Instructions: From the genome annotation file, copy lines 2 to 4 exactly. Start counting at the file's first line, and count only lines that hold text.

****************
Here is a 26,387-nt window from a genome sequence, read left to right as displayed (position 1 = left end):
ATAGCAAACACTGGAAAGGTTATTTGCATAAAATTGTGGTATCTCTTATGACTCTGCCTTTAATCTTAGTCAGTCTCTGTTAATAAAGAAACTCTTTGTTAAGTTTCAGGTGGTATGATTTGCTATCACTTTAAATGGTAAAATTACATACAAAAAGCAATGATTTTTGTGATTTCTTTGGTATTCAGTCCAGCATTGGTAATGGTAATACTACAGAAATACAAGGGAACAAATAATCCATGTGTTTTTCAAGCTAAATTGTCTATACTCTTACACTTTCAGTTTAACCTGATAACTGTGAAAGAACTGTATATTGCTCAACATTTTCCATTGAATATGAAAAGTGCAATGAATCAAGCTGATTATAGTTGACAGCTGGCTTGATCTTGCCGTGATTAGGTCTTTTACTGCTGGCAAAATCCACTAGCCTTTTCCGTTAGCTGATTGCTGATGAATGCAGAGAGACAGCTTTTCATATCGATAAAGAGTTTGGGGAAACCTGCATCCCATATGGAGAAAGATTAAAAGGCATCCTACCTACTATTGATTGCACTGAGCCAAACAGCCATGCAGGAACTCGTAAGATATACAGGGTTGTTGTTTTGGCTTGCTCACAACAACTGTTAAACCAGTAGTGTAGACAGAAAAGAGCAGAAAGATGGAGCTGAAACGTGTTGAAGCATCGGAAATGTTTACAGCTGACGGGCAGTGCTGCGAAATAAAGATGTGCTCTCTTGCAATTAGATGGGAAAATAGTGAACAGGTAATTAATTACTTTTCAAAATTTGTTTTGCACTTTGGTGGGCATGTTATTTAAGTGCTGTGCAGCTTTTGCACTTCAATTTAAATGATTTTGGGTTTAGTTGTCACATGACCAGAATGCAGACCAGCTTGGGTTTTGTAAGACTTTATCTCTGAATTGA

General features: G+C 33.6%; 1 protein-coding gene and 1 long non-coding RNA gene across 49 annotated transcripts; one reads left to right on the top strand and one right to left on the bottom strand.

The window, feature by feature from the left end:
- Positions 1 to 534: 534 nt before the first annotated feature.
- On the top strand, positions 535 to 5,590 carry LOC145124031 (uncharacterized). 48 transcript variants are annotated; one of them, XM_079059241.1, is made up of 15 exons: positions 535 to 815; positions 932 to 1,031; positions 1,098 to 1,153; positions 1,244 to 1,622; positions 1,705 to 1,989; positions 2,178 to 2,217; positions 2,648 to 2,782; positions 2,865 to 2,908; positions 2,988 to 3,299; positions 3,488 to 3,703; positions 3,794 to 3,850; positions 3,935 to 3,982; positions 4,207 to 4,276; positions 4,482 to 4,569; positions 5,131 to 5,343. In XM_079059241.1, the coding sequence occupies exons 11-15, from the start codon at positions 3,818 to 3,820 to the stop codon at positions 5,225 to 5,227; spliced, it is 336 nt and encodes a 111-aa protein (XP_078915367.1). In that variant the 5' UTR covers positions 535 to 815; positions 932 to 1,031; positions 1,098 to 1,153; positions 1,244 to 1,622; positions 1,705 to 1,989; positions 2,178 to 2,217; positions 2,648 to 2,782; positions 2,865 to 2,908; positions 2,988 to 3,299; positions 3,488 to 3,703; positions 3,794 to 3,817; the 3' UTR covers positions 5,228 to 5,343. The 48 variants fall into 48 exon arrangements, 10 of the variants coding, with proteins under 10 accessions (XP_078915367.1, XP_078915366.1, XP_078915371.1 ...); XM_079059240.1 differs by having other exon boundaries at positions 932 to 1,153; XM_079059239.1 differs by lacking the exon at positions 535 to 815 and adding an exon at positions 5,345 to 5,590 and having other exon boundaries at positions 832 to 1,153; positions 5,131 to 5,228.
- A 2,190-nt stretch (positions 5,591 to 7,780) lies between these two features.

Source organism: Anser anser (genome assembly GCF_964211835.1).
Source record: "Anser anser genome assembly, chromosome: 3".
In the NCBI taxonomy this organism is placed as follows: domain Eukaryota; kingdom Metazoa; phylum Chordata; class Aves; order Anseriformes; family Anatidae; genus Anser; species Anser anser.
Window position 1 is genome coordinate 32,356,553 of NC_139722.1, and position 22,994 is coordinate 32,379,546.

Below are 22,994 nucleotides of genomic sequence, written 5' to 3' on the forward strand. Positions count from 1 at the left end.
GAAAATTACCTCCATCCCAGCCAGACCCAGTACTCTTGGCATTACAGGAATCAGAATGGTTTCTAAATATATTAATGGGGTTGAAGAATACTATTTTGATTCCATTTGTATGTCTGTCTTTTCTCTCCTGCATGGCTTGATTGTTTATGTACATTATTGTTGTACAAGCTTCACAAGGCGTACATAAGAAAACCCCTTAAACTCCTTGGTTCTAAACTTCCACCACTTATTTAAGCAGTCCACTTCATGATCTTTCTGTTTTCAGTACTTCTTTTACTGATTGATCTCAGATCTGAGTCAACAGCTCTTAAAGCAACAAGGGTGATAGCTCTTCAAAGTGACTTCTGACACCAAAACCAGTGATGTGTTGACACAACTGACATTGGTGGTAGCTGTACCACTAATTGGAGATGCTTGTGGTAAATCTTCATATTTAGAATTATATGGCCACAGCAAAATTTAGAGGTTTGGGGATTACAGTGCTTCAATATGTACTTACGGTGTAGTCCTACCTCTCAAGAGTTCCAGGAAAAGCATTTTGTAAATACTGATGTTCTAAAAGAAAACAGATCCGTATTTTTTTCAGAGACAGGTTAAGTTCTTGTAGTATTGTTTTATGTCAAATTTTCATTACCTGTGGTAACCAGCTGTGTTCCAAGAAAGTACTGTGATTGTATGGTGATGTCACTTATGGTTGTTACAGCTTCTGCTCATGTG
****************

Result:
ATAGCAAACACTGGAAAGGTTATTTGCATAAAATTGTGGTATCTCTTATGACTCTGCCTTTAATCTTAGTCAGTCTCTGTTAATAAAGAAACTCTTTGTTAAGTTTCAGGTGGTATGATTTGCTATCACTTTAAATGGTAAAATTACATACAAAAAGCAATGATTTTTGTGATTTCTTTGGTATTCAGTCCAGCATTGGTAATGGTAATACTACAGAAATACAAGGGAACAAATAATCCATGTGTTTTTCAAGCTAAATTGTCTATACTCTTACACTTTCAGTTTAACCTGATAACTGTGAAAGAACTGTATATTGCTCAACATTTTCCATTGAATATGAAAAGTGCAATGAATCAAGCTGATTATAGTTGACAGCTGGCTTGATCTTGCCGTGATTAGGTCTTTTACTGCTGGCAAAATCCACTAGCCTTTTCCGTTAGCTGATTGCTGATGAATGCAGAGAGACAGCTTTTCATATCGATAAAGAGTTTGGGGAAACCTGCATCCCATATGGAGAAAGATTAAAAGGCATCCTACCTACTATTGATTGCACTGAGCCAAACAGCCATGCAGGAACTCGTAAGATATACAGGGTTGTTGTTTTGGCTTGCTCACAACAACTGTTAAACCAGTAGTGTAGACAGAAAAGAGCAGAAAGATGGAGCTGAAACGTGTTGAAGCATCGGAAATGTTTACAGCTGACGGGCAGTGCTGCGAAATAAAGATGTGCTCTCTTGCAATTAGATGGGAAAATAGTGAACAGGTAATTAATTACTTTTCAAAATTTGTTTTGCACTTTGGTGGGCATGTTATTTAAGTGCTGTGCAGCTTTTGCACTTCAATTTAAATGATTTTGGGTTTAGTTGTCACATGACCAGAATGCAGACCAGCTTGGGTTTTGTAAGACTTTATCTCTGAATTGA

General features: G+C 33.6%; 1 protein-coding gene and 1 long non-coding RNA gene across 49 annotated transcripts; one reads left to right on the top strand and one right to left on the bottom strand.

The window, feature by feature from the left end: